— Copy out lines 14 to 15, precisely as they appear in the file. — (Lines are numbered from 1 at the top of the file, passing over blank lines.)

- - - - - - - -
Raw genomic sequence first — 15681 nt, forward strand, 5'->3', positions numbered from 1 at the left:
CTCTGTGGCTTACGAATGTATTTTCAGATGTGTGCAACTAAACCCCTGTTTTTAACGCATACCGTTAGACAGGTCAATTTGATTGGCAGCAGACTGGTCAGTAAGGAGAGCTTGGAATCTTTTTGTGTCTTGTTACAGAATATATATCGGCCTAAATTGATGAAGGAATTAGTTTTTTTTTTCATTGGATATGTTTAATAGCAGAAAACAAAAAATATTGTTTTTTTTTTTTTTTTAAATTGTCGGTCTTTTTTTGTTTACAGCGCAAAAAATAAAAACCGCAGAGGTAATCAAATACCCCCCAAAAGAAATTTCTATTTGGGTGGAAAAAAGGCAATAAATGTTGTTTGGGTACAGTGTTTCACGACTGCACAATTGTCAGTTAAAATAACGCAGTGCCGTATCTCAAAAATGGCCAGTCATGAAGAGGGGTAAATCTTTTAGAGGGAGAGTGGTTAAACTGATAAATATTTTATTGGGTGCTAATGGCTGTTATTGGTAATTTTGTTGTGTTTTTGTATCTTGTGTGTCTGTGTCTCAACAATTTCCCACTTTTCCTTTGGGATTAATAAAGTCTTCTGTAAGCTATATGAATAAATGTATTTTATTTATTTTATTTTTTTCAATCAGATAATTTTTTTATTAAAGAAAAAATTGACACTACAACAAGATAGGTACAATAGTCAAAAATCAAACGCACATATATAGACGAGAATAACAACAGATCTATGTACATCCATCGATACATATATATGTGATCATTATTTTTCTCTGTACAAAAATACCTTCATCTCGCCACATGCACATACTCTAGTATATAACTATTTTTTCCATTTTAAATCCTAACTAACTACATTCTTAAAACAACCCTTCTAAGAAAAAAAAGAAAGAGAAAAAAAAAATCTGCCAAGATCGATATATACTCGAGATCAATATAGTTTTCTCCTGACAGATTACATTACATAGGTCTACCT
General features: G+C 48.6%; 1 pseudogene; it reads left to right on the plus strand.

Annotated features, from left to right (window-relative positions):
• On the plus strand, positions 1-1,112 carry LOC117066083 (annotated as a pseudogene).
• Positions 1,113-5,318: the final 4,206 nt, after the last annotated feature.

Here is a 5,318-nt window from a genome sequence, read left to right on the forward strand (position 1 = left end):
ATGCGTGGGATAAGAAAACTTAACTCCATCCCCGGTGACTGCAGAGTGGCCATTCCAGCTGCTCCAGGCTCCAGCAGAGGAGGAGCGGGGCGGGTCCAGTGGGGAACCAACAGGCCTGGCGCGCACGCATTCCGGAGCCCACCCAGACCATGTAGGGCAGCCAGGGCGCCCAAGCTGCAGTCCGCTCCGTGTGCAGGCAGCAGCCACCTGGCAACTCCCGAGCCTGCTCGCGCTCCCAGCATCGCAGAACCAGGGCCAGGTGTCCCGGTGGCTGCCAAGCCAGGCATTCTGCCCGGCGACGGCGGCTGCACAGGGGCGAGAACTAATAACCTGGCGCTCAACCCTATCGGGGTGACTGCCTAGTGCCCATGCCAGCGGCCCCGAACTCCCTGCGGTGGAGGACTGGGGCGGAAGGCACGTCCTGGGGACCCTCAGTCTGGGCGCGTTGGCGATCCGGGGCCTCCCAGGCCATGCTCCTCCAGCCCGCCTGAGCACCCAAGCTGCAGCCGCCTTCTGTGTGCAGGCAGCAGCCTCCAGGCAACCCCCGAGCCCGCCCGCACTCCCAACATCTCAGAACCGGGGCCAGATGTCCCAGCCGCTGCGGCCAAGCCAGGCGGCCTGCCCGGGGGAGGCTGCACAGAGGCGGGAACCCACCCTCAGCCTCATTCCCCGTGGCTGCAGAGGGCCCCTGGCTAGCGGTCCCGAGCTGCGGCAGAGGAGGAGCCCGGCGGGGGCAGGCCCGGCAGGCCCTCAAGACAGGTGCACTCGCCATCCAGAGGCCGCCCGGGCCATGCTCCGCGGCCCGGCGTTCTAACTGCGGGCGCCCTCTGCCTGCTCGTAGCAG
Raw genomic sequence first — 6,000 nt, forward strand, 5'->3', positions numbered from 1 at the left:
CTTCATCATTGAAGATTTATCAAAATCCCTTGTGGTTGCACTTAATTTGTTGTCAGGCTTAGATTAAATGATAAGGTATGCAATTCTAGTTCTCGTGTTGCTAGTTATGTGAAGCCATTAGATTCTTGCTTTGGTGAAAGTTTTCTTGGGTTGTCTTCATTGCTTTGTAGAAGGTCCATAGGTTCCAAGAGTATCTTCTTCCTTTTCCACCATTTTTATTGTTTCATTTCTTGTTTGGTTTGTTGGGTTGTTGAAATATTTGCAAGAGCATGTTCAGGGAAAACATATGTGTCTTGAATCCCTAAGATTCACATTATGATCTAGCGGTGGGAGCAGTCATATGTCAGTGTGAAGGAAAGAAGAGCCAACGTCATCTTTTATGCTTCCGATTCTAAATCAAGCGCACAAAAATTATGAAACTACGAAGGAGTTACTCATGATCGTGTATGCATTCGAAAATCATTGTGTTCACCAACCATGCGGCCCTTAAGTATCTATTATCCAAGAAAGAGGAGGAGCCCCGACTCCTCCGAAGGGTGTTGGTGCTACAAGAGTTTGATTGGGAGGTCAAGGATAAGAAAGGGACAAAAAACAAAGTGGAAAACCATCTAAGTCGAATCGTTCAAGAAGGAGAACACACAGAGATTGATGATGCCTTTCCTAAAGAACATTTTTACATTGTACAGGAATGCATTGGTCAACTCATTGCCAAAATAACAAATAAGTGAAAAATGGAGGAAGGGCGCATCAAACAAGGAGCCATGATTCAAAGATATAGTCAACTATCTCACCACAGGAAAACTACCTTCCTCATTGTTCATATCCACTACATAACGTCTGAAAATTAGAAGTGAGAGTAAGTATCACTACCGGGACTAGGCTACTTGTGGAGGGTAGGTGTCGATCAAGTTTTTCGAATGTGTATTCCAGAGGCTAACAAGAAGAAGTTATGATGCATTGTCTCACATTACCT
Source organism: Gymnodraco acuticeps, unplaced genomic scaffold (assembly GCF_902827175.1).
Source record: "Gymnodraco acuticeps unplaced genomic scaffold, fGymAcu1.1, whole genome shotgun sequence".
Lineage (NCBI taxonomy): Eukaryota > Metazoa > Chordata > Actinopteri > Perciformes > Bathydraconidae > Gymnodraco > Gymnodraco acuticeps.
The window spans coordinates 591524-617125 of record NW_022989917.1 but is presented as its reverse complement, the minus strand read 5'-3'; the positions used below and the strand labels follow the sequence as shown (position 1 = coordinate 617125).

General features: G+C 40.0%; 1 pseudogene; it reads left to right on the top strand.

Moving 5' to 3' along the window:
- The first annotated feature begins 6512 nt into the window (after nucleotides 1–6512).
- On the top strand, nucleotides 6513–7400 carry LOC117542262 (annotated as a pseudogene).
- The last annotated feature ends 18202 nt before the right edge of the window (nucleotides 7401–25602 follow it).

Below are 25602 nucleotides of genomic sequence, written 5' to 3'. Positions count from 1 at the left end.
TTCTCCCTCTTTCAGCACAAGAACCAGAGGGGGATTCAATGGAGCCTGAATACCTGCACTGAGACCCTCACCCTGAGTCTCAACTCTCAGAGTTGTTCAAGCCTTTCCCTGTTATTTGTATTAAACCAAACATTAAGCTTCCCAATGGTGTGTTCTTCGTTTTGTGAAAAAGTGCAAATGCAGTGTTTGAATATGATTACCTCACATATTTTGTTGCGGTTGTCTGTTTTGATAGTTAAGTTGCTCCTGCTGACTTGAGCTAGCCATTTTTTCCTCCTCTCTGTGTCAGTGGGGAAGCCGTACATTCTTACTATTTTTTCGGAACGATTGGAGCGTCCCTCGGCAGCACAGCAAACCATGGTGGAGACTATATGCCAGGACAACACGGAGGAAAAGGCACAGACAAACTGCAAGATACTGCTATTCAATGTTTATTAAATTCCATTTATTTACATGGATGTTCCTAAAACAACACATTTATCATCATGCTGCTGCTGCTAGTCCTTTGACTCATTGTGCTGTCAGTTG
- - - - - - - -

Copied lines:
The window spans coordinates 591524-617125 of record NW_022989917.1 but is presented as its reverse complement, the minus strand read 5'-3'; the positions used below and the strand labels follow the sequence as shown (position 1 = coordinate 617125).

General features: G+C 40.0%; 1 pseudogene; it reads left to right on the top strand.